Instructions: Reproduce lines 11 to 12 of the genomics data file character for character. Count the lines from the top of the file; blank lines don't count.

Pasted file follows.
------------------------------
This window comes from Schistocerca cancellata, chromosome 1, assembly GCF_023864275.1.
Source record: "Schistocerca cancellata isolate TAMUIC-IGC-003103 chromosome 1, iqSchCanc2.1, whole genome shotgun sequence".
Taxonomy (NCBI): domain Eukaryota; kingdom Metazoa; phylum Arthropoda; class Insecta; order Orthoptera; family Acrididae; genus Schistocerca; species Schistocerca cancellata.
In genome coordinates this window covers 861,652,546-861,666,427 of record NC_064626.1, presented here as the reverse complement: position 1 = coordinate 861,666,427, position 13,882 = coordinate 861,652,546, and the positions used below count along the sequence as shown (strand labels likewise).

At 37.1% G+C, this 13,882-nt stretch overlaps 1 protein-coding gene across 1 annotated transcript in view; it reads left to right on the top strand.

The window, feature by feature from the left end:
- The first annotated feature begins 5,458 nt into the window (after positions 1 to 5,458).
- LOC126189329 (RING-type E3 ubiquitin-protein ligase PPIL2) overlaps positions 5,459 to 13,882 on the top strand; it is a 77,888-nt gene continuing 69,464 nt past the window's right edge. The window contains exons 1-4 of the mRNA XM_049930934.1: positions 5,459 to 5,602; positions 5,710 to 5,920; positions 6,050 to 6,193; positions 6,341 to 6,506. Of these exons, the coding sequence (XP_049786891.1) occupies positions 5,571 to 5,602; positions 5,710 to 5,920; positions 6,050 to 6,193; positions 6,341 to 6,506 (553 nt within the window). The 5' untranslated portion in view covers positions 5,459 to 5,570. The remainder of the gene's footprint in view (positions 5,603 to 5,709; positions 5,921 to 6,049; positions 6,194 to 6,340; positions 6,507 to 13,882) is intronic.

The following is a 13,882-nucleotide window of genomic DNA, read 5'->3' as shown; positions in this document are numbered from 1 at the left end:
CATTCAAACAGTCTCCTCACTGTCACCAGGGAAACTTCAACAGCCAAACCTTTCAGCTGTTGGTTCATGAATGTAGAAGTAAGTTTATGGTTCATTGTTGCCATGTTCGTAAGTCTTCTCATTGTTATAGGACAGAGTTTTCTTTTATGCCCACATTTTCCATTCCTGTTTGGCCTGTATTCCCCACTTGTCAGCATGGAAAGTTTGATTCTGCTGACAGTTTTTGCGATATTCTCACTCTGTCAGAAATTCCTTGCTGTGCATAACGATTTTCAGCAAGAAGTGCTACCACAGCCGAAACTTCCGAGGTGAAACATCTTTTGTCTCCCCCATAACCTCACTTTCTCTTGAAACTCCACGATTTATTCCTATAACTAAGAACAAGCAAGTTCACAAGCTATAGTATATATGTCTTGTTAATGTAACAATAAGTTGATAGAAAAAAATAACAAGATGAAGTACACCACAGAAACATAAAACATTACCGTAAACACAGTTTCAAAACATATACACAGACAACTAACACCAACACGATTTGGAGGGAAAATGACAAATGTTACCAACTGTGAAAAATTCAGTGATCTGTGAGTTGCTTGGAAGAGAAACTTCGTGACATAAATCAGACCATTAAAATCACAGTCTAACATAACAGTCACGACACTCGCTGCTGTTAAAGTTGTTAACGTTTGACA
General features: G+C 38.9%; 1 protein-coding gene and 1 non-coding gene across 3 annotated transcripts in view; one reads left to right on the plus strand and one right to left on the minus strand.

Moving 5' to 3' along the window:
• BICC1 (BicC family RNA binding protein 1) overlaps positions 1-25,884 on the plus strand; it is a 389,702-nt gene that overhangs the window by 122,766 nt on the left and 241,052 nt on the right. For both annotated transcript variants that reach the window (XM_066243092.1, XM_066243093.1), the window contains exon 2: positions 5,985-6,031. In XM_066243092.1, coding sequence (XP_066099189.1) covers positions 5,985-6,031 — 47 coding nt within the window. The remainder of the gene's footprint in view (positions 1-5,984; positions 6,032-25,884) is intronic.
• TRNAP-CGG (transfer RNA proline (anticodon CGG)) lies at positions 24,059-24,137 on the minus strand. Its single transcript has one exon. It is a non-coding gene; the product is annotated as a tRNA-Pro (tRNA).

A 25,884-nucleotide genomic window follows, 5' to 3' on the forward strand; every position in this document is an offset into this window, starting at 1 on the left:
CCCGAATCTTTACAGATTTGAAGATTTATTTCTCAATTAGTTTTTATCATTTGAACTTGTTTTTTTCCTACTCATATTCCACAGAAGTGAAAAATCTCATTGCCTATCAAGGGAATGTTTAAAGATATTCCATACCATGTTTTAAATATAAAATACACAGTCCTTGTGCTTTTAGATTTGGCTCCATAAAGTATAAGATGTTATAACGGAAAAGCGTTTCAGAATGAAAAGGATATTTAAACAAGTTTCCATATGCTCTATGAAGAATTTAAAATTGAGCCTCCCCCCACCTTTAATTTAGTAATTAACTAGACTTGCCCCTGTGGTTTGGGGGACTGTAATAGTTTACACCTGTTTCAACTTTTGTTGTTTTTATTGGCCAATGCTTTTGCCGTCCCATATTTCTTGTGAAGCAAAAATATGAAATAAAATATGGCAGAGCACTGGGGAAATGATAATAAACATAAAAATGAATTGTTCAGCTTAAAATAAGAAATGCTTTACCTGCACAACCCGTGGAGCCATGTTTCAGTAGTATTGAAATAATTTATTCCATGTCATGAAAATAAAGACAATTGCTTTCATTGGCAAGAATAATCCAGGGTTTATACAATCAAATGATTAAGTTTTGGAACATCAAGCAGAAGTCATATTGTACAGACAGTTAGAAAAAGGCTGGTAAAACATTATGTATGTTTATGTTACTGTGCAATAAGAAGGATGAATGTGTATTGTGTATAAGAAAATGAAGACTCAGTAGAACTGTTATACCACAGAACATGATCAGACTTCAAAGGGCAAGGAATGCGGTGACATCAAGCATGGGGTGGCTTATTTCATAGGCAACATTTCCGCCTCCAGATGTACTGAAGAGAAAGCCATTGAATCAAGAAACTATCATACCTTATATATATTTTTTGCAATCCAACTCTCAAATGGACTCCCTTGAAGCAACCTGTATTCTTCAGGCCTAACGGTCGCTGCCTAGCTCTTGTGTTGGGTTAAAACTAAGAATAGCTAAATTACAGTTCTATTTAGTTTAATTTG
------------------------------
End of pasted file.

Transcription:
General features: G+C 38.9%; 1 protein-coding gene and 1 non-coding gene across 3 annotated transcripts in view; one reads left to right on the plus strand and one right to left on the minus strand.

Moving 5' to 3' along the window: